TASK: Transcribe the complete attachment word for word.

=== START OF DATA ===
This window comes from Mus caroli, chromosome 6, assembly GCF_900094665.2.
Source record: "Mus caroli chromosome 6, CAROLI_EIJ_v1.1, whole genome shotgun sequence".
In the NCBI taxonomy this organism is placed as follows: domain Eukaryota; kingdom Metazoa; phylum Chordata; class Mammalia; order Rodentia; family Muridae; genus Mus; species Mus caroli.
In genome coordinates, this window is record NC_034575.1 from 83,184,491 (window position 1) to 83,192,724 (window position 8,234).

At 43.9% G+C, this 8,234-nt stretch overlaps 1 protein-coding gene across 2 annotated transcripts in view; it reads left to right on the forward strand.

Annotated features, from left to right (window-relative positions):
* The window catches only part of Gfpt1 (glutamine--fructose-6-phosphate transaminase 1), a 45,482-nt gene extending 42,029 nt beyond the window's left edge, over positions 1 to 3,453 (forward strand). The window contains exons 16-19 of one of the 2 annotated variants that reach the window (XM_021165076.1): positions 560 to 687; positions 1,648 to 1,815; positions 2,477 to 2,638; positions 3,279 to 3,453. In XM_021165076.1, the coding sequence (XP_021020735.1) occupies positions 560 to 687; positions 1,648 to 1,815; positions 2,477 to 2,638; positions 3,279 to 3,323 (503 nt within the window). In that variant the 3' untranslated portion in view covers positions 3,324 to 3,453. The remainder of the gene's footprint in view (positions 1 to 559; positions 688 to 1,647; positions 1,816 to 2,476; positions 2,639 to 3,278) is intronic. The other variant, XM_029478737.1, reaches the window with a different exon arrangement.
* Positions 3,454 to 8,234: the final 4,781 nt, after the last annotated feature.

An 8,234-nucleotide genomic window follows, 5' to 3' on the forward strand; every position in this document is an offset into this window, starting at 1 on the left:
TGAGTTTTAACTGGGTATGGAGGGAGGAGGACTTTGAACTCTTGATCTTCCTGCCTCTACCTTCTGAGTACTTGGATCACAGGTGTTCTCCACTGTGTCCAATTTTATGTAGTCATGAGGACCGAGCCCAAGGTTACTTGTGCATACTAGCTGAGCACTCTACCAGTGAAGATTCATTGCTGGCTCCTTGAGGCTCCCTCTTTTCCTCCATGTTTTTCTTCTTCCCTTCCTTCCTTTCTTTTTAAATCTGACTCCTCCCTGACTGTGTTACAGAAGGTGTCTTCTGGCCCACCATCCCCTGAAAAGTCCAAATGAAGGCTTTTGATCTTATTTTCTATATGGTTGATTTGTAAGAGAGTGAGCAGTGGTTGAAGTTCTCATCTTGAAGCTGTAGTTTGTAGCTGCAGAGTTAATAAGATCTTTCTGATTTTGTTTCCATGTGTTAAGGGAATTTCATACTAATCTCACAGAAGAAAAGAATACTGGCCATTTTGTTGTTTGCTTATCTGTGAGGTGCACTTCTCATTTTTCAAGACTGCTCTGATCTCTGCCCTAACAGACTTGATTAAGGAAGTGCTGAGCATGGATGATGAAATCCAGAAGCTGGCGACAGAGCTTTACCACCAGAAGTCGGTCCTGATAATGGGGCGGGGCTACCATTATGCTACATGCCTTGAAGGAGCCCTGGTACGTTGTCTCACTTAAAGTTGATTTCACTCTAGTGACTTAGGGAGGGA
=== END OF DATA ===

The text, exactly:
This window comes from Mus caroli, chromosome 6, assembly GCF_900094665.2.
Source record: "Mus caroli chromosome 6, CAROLI_EIJ_v1.1, whole genome shotgun sequence".
In the NCBI taxonomy this organism is placed as follows: domain Eukaryota; kingdom Metazoa; phylum Chordata; class Mammalia; order Rodentia; family Muridae; genus Mus; species Mus caroli.
In genome coordinates, this window is record NC_034575.1 from 83,184,491 (window position 1) to 83,192,724 (window position 8,234).

At 43.9% G+C, this 8,234-nt stretch overlaps 1 protein-coding gene across 2 annotated transcripts in view; it reads left to right on the forward strand.

Annotated features, from left to right (window-relative positions):
* The window catches only part of Gfpt1 (glutamine--fructose-6-phosphate transaminase 1), a 45,482-nt gene extending 42,029 nt beyond the window's left edge, over positions 1 to 3,453 (forward strand). The window contains exons 16-19 of one of the 2 annotated variants that reach the window (XM_021165076.1): positions 560 to 687; positions 1,648 to 1,815; positions 2,477 to 2,638; positions 3,279 to 3,453. In XM_021165076.1, the coding sequence (XP_021020735.1) occupies positions 560 to 687; positions 1,648 to 1,815; positions 2,477 to 2,638; positions 3,279 to 3,323 (503 nt within the window). In that variant the 3' untranslated portion in view covers positions 3,324 to 3,453. The remainder of the gene's footprint in view (positions 1 to 559; positions 688 to 1,647; positions 1,816 to 2,476; positions 2,639 to 3,278) is intronic. The other variant, XM_029478737.1, reaches the window with a different exon arrangement.
* Positions 3,454 to 8,234: the final 4,781 nt, after the last annotated feature.

An 8,234-nucleotide genomic window follows, 5' to 3' on the forward strand; every position in this document is an offset into this window, starting at 1 on the left:
TGAGTTTTAACTGGGTATGGAGGGAGGAGGACTTTGAACTCTTGATCTTCCTGCCTCTACCTTCTGAGTACTTGGATCACAGGTGTTCTCCACTGTGTCCAATTTTATGTAGTCATGAGGACCGAGCCCAAGGTTACTTGTGCATACTAGCTGAGCACTCTACCAGTGAAGATTCATTGCTGGCTCCTTGAGGCTCCCTCTTTTCCTCCATGTTTTTCTTCTTCCCTTCCTTCCTTTCTTTTTAAATCTGACTCCTCCCTGACTGTGTTACAGAAGGTGTCTTCTGGCCCACCATCCCCTGAAAAGTCCAAATGAAGGCTTTTGATCTTATTTTCTATATGGTTGATTTGTAAGAGAGTGAGCAGTGGTTGAAGTTCTCATCTTGAAGCTGTAGTTTGTAGCTGCAGAGTTAATAAGATCTTTCTGATTTTGTTTCCATGTGTTAAGGGAATTTCATACTAATCTCACAGAAGAAAAGAATACTGGCCATTTTGTTGTTTGCTTATCTGTGAGGTGCACTTCTCATTTTTCAAGACTGCTCTGATCTCTGCCCTAACAGACTTGATTAAGGAAGTGCTGAGCATGGATGATGAAATCCAGAAGCTGGCGACAGAGCTTTACCACCAGAAGTCGGTCCTGATAATGGGGCGGGGCTACCATTATGCTACATGCCTTGAAGGAGCCCTGGTACGTTGTCTCACTTAAAGTTGATTTCACTCTAGTGACTTAGGGAGGGA